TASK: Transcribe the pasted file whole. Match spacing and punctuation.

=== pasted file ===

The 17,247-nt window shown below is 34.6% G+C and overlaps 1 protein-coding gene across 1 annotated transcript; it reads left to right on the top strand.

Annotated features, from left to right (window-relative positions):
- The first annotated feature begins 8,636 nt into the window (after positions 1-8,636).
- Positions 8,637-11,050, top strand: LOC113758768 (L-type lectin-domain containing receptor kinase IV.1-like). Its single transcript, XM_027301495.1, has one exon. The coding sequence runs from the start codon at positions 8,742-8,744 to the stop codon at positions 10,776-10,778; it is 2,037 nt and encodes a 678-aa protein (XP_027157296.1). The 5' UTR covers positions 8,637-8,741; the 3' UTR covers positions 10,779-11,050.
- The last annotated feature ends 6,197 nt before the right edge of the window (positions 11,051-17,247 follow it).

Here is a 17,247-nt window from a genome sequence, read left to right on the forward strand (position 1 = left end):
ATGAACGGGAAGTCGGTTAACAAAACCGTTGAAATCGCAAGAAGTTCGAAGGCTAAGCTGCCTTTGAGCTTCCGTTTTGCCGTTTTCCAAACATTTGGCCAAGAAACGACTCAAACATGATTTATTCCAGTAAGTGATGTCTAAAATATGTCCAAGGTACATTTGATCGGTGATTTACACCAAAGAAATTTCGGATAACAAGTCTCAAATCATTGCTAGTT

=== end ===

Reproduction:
The 17,247-nt window shown below is 34.6% G+C and overlaps 1 protein-coding gene across 1 annotated transcript; it reads left to right on the top strand.

Annotated features, from left to right (window-relative positions):
- The first annotated feature begins 8,636 nt into the window (after positions 1-8,636).
- Positions 8,637-11,050, top strand: LOC113758768 (L-type lectin-domain containing receptor kinase IV.1-like). Its single transcript, XM_027301495.1, has one exon. The coding sequence runs from the start codon at positions 8,742-8,744 to the stop codon at positions 10,776-10,778; it is 2,037 nt and encodes a 678-aa protein (XP_027157296.1). The 5' UTR covers positions 8,637-8,741; the 3' UTR covers positions 10,779-11,050.
- The last annotated feature ends 6,197 nt before the right edge of the window (positions 11,051-17,247 follow it).

Here is a 17,247-nt window from a genome sequence, read left to right on the forward strand (position 1 = left end):
ATGAACGGGAAGTCGGTTAACAAAACCGTTGAAATCGCAAGAAGTTCGAAGGCTAAGCTGCCTTTGAGCTTCCGTTTTGCCGTTTTCCAAACATTTGGCCAAGAAACGACTCAAACATGATTTATTCCAGTAAGTGATGTCTAAAATATGTCCAAGGTACATTTGATCGGTGATTTACACCAAAGAAATTTCGGATAACAAGTCTCAAATCATTGCTAGTT